Family-owned Yalumba wines has farmed in Australia since 1849, when Samuel Smith planted his first vines on their patch of the Barossa Valley. I recently met up with the 5th and 6th generations in charge of the company, Robert Hill-Smith and his daughter, Jessica, for a tasting of their ‘pinnacle’ wine launched in 2012, the classic Cabernet Sauvignon and Shiraz blend, called ‘The Caley’. Selling for around £250 per bottle, its launch pitched it squarely into the elite territory occupied by Australian icons like Penfold’s Grange and Henschke’s Hill of Grace.
The Caley is named in honour of Fred Caley Smith, grandson of Yalumba’s founder, and a horticulturist who travelled the world and was instrumental in developing Yalumba’s vineyards towards the end of the 19th century. Today, Robert says they are best known for their premium reds, but that it is a company that continues to innovate and learn. He admits that the Caley is a determined effort to throw off a reputation of making excellent, reliable wines, but never being part of the Australian elite. “It’s about moving our light from under the bushel, beating our chest a bit, and the 2012 vintage gave us a chance to do that.”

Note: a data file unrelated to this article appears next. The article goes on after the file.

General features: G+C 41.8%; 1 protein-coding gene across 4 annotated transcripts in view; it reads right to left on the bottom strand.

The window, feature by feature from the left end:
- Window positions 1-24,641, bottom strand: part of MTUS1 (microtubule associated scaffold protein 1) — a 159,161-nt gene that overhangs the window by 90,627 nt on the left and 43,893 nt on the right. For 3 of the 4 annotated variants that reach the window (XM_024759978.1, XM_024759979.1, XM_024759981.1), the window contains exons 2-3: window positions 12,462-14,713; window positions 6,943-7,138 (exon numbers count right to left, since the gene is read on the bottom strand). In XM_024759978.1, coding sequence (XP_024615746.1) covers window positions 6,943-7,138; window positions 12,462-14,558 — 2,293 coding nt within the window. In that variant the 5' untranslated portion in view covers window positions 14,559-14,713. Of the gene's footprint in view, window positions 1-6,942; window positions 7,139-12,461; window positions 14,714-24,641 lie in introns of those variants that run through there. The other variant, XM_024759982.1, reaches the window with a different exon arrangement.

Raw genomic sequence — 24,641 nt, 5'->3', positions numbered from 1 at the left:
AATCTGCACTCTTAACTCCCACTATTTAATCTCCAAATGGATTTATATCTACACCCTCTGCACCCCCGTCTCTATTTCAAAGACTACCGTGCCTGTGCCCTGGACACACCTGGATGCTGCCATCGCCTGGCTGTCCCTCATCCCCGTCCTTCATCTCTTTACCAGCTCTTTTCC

Jessica went on to say that Cabernet and Shiraz were the obvious choices, and agrees that 2012, a “one in 50 years vintage,” was the impetus to finally make their ‘super-claret’, an ode to the old Cab-Shiraz blends from Coonawarra and Barossa that made Australia famous. The winemakers had a blank canvas: “They saw it as a really exciting brief,” says Jessica, especially with the outstanding quality of the fruit. “We wanted a sustainable wine with real DNA to be part of our portfolio,” adds Robert.
There is no specific recipe or source for the wines, but over the four vintages so far, there are a couple of vineyards in both Coonawarra and Barossa, that have become core to the wine, including an ungrafted Shiraz vineyard in Barossa that was planted in 1901 on its own roots and which is dry-grown, without irrigation.
All ferments “begin at least,” with wild yeasts from the vineyard, and ageing is in French oak, about 40% new, coopered on site (Yalumba is one of very few wineries in Australia with its own cooperage). There is some Hungarian oak used too. Cabernet generally dominates the blend for the Caley, but Robert stresses there is no set recipe, the blend being decided according to the fruit given by each vintage. Certainly in these four samples – the complete history of the wine so far – there is considerable variation in style, due both to the climatic conditions of the vintage, and the fruit blend that resulted.